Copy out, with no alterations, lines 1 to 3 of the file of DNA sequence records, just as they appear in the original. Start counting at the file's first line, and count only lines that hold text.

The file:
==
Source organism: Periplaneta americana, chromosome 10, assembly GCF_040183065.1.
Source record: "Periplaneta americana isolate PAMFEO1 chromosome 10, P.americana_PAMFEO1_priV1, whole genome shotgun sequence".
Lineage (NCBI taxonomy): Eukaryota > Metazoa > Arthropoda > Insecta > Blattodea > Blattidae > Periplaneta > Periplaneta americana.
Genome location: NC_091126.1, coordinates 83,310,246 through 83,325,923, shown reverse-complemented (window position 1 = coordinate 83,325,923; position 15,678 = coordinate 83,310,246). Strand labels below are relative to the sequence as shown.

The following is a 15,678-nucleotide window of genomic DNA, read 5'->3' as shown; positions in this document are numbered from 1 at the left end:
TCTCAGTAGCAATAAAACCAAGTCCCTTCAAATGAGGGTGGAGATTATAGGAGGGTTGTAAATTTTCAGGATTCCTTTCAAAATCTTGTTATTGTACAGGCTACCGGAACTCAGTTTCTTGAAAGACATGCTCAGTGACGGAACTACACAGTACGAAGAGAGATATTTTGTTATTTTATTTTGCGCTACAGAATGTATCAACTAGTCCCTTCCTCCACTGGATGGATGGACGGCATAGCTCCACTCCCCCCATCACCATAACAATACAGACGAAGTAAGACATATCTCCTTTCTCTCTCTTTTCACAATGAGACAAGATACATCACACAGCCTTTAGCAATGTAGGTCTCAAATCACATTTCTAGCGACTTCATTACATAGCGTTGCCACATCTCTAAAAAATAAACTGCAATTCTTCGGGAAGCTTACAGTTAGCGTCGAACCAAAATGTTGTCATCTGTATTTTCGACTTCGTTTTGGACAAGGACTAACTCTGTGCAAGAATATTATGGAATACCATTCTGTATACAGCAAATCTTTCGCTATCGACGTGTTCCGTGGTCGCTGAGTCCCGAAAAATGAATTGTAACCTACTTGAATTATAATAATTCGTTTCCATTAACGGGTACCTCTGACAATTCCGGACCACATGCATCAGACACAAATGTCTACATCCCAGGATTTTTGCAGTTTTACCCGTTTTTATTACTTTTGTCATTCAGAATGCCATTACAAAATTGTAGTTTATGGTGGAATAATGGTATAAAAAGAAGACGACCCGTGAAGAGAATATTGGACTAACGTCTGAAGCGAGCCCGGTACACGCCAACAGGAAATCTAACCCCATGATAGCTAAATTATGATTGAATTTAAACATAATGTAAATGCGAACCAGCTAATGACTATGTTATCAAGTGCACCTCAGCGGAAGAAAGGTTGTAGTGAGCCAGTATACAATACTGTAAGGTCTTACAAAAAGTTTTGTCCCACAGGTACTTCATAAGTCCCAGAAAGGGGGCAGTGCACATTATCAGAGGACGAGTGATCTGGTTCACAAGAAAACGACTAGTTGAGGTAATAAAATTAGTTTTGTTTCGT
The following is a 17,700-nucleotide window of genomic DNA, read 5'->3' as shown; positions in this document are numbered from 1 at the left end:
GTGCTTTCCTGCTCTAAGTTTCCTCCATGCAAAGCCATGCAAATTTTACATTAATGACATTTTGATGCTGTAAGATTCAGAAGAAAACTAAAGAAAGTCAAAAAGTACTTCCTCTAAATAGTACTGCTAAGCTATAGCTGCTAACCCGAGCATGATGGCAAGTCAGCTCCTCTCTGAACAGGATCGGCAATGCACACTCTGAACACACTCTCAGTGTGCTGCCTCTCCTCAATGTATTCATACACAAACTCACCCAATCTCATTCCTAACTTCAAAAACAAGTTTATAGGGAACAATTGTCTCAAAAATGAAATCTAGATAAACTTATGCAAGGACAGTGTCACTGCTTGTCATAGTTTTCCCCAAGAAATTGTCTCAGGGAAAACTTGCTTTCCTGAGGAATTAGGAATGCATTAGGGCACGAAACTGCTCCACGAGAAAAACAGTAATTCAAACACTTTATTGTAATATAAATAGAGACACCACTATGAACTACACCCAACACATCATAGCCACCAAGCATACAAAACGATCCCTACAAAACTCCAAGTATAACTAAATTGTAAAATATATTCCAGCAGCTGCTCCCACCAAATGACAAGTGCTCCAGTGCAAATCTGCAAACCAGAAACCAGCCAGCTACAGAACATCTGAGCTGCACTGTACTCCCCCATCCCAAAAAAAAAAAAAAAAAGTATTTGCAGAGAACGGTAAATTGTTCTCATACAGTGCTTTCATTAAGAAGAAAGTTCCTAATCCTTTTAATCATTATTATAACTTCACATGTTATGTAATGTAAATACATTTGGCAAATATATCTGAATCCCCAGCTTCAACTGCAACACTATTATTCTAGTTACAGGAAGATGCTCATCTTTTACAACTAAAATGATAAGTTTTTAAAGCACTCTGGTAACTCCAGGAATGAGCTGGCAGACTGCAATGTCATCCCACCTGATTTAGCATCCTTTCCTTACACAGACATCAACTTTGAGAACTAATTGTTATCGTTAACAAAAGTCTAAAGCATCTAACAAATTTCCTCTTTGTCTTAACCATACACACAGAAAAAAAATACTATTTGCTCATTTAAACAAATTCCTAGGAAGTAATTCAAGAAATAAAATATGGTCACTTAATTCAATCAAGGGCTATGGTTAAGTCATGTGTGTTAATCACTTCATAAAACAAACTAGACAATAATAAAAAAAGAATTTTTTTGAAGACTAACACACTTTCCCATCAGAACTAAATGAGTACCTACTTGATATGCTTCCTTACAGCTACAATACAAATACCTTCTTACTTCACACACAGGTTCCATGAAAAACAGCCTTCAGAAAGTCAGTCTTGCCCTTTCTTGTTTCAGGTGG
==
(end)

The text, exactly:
Source organism: Periplaneta americana, chromosome 10, assembly GCF_040183065.1.
Source record: "Periplaneta americana isolate PAMFEO1 chromosome 10, P.americana_PAMFEO1_priV1, whole genome shotgun sequence".
Lineage (NCBI taxonomy): Eukaryota > Metazoa > Arthropoda > Insecta > Blattodea > Blattidae > Periplaneta > Periplaneta americana.